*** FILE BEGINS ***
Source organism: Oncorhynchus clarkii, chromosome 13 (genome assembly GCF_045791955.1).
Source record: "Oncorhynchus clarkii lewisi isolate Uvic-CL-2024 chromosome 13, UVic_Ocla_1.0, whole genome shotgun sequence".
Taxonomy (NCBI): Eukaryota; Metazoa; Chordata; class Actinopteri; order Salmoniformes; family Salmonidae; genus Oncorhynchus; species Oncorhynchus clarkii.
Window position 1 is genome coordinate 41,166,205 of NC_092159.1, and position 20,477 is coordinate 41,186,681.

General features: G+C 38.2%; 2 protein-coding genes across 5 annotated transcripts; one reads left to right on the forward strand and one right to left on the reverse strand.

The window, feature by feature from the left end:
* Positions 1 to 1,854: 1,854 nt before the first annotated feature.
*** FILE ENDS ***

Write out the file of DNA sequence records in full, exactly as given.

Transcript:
Source organism: Oncorhynchus clarkii, chromosome 13 (genome assembly GCF_045791955.1).
Source record: "Oncorhynchus clarkii lewisi isolate Uvic-CL-2024 chromosome 13, UVic_Ocla_1.0, whole genome shotgun sequence".
Taxonomy (NCBI): Eukaryota; Metazoa; Chordata; class Actinopteri; order Salmoniformes; family Salmonidae; genus Oncorhynchus; species Oncorhynchus clarkii.
Window position 1 is genome coordinate 41,166,205 of NC_092159.1, and position 20,477 is coordinate 41,186,681.

General features: G+C 38.2%; 2 protein-coding genes across 5 annotated transcripts; one reads left to right on the forward strand and one right to left on the reverse strand.

The window, feature by feature from the left end:
* Positions 1 to 1,854: 1,854 nt before the first annotated feature.